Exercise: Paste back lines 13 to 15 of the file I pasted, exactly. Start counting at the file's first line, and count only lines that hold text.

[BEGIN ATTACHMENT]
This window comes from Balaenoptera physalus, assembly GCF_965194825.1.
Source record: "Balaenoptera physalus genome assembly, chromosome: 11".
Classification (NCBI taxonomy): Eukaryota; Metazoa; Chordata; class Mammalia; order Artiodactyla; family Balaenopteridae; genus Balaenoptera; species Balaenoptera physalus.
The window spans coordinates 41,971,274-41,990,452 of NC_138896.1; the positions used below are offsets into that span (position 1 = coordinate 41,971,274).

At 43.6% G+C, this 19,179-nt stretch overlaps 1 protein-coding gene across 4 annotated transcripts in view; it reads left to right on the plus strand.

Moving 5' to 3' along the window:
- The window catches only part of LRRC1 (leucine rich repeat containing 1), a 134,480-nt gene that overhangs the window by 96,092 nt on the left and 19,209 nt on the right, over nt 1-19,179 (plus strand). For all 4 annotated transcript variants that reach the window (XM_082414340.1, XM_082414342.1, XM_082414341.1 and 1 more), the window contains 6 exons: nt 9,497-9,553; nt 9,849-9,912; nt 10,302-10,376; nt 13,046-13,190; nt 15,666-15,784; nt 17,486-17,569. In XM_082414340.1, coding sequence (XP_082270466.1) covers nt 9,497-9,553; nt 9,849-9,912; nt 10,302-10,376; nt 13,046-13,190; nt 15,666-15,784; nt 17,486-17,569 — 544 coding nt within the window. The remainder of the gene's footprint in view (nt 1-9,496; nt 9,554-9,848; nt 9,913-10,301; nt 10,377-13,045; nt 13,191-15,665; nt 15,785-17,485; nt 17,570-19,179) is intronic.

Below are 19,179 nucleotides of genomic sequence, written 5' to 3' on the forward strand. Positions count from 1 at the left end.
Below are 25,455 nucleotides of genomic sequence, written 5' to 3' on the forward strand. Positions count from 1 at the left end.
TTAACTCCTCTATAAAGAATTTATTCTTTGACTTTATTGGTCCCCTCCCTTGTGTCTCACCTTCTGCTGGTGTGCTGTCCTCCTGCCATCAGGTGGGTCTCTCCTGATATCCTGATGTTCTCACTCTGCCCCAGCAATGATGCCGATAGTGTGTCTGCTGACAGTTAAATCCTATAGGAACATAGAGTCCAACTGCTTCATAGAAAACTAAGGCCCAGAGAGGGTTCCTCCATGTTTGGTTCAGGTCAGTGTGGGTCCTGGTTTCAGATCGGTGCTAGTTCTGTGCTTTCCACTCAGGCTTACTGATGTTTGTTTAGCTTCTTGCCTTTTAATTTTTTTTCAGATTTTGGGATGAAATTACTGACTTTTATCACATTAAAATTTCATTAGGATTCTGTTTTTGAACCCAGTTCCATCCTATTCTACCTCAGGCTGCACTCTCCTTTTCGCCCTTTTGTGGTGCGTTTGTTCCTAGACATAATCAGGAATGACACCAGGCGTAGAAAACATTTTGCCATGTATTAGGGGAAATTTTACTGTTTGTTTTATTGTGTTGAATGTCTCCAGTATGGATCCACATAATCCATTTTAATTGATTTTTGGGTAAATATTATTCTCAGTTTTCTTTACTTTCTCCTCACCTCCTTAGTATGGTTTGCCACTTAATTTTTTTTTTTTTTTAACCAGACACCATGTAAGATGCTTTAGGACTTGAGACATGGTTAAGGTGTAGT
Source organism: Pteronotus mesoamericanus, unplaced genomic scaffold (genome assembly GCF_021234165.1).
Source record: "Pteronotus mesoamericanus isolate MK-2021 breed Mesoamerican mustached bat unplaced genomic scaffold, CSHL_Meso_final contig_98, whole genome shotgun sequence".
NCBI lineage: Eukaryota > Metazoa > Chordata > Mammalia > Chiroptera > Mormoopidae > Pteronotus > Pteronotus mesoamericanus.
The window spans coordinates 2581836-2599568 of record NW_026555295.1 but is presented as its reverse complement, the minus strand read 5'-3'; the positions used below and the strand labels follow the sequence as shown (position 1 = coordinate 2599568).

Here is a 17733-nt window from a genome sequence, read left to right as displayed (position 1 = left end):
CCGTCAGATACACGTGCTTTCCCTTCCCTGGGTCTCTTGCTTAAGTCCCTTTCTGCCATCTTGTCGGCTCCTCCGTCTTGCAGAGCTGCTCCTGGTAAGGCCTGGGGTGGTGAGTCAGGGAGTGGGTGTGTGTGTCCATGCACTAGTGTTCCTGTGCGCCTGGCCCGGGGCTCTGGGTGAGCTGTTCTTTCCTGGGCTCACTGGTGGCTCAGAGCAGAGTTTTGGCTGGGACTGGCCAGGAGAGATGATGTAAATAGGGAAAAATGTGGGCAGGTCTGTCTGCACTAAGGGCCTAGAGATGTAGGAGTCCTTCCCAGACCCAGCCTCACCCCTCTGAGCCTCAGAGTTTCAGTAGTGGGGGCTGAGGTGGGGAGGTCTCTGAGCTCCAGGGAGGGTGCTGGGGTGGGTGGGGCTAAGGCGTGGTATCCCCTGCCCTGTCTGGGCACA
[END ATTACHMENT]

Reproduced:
NCBI lineage: Eukaryota > Metazoa > Chordata > Mammalia > Chiroptera > Mormoopidae > Pteronotus > Pteronotus mesoamericanus.
The window spans coordinates 2581836-2599568 of record NW_026555295.1 but is presented as its reverse complement, the minus strand read 5'-3'; the positions used below and the strand labels follow the sequence as shown (position 1 = coordinate 2599568).

Here is a 17733-nt window from a genome sequence, read left to right as displayed (position 1 = left end):